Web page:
Accreditation by a reputable body therefore means by a training organisation that has rigorous assessment of clear criteria that are accepted by the profession as standards that produce effective commercial Mediators. The aim should always be for an accredited Mediator to be good at mediating disputes and for those who are not good, or mediocre or uncertain, even borderline, to not be accredited. The aim should be to produce Mediators who have the recognised potential qualities of the consummate Mediator mentioned above.

It is recognised that one of the problems for newly-accredited Mediators is getting experience and (paid) work. That is largely down to their own network of contacts, tenacity, determination and luck. Sometimes their training body can provide pupilages and, if they are lucky and the trainer is also a provider, some cases to mediate. This is key because there is nothing better than experience. But personal development and learning from others must go alongside, if not ahead of, experience.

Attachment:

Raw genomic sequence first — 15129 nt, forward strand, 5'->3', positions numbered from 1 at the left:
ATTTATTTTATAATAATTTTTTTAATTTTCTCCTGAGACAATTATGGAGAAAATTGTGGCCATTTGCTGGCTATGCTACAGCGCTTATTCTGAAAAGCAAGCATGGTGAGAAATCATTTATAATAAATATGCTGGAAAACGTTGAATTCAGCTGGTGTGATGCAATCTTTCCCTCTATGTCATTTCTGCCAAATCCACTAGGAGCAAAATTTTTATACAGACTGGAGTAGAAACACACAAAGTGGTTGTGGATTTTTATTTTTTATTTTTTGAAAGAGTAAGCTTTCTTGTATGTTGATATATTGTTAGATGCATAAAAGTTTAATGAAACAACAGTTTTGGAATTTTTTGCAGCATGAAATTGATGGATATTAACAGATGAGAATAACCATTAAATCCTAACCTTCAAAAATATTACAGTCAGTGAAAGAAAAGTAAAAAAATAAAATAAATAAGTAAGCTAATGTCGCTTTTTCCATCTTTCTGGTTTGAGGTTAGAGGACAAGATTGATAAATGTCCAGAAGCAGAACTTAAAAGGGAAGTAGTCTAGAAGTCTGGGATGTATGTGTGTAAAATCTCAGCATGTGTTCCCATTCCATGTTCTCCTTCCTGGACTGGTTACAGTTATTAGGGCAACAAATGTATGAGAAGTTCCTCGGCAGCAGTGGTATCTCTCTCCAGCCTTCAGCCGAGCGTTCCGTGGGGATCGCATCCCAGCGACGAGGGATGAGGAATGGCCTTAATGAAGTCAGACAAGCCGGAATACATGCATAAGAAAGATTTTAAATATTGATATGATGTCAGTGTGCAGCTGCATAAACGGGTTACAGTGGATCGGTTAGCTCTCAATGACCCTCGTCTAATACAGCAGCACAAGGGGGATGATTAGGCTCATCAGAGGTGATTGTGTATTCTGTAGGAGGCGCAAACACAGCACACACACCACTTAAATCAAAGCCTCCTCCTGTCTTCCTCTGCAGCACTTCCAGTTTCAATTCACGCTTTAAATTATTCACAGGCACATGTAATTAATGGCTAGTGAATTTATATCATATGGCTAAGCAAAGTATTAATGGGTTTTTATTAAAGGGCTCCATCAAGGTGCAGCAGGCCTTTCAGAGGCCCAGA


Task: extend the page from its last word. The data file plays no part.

Building on the foundations

Before a commercial Mediator can polish his/her skills the knowledge-base needs to grow. No matter how many hours of training in the foundation course, it can only teach the safe principles. Such principles need to be expanded and made flexible. So part of this initial stage is taking those key areas on the foundation training into greater depth. For example, communication skills, understanding conflict, negotiation in mediation, managing the documents, settlement agreements, making confidentiality more fluid, risk-taking and so on. Building on the safe foundations, the new Mediator is likely to need these areas of further training to obtain the flexibility in the skills and process of mediation to become most effective, quickly.